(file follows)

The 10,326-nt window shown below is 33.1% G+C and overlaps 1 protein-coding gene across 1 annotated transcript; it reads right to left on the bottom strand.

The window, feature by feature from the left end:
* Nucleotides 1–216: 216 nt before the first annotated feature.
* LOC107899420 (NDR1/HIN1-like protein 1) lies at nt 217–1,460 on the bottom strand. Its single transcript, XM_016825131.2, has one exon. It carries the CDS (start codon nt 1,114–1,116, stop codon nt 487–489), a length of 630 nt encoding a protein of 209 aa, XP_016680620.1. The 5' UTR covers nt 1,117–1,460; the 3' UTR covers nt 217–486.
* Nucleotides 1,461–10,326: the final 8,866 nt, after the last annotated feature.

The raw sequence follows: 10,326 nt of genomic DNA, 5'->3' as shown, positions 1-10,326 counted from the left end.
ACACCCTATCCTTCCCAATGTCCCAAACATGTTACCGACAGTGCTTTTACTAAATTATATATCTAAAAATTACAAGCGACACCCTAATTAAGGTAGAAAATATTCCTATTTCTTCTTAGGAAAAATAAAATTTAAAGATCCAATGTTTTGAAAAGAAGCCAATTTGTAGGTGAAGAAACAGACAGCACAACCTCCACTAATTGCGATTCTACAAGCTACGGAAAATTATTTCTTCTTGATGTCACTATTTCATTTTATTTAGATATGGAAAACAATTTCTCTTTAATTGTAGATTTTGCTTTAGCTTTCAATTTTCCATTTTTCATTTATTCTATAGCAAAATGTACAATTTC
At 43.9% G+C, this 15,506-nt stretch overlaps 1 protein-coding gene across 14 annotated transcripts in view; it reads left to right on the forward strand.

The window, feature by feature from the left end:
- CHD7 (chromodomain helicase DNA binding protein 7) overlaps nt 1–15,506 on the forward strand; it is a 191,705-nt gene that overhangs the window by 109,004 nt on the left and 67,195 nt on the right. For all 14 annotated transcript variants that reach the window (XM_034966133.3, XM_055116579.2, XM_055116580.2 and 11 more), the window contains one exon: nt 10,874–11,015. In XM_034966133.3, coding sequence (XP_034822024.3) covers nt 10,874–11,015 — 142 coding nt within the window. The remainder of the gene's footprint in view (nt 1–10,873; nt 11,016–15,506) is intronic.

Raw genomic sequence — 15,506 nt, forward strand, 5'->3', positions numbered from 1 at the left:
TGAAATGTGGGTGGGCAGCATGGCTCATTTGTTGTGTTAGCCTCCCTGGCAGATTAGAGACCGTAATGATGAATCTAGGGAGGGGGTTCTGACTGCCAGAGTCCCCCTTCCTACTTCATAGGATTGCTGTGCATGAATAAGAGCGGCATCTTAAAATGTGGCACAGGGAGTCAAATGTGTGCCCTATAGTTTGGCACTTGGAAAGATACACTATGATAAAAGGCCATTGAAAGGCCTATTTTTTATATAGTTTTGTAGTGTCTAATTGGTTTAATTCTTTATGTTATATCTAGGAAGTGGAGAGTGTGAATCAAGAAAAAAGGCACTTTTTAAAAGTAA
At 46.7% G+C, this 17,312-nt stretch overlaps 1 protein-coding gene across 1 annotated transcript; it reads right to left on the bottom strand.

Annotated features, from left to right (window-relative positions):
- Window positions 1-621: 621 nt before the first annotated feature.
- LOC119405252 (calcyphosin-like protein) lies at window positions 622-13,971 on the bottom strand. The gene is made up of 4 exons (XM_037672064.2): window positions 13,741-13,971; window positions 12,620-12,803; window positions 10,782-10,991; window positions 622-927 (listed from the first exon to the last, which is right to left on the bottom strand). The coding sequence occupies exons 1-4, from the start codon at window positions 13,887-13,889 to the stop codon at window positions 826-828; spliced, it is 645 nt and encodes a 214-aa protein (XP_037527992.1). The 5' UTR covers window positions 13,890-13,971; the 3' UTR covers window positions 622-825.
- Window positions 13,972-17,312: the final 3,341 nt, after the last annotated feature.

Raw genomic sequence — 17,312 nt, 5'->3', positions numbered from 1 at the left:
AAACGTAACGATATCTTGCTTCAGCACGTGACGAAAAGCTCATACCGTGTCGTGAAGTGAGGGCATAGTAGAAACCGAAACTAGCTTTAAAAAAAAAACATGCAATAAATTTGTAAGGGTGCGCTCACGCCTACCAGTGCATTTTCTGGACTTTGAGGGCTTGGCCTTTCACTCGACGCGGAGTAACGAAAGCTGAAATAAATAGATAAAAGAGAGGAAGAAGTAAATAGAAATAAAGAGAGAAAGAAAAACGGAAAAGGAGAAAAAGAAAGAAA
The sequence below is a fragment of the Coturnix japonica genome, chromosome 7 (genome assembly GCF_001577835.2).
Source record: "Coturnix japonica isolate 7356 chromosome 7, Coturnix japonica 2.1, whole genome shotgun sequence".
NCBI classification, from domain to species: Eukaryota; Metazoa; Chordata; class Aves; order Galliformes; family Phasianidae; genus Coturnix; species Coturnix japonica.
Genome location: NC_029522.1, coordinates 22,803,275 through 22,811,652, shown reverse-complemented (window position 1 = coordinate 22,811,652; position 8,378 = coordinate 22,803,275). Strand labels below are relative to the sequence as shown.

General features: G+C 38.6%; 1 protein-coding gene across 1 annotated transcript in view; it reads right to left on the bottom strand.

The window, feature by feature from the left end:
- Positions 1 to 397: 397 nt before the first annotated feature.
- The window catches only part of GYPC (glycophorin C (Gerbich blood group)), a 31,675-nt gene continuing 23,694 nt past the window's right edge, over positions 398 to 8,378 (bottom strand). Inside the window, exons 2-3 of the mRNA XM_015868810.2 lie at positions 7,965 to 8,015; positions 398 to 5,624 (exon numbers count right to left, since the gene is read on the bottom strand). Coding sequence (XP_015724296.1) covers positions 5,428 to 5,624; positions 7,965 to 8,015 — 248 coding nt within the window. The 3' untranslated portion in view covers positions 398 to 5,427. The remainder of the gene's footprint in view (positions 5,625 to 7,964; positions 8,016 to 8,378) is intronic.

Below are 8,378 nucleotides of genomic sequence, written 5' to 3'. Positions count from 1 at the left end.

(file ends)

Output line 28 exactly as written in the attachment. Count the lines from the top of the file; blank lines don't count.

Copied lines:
Below are 8,378 nucleotides of genomic sequence, written 5' to 3'. Positions count from 1 at the left end.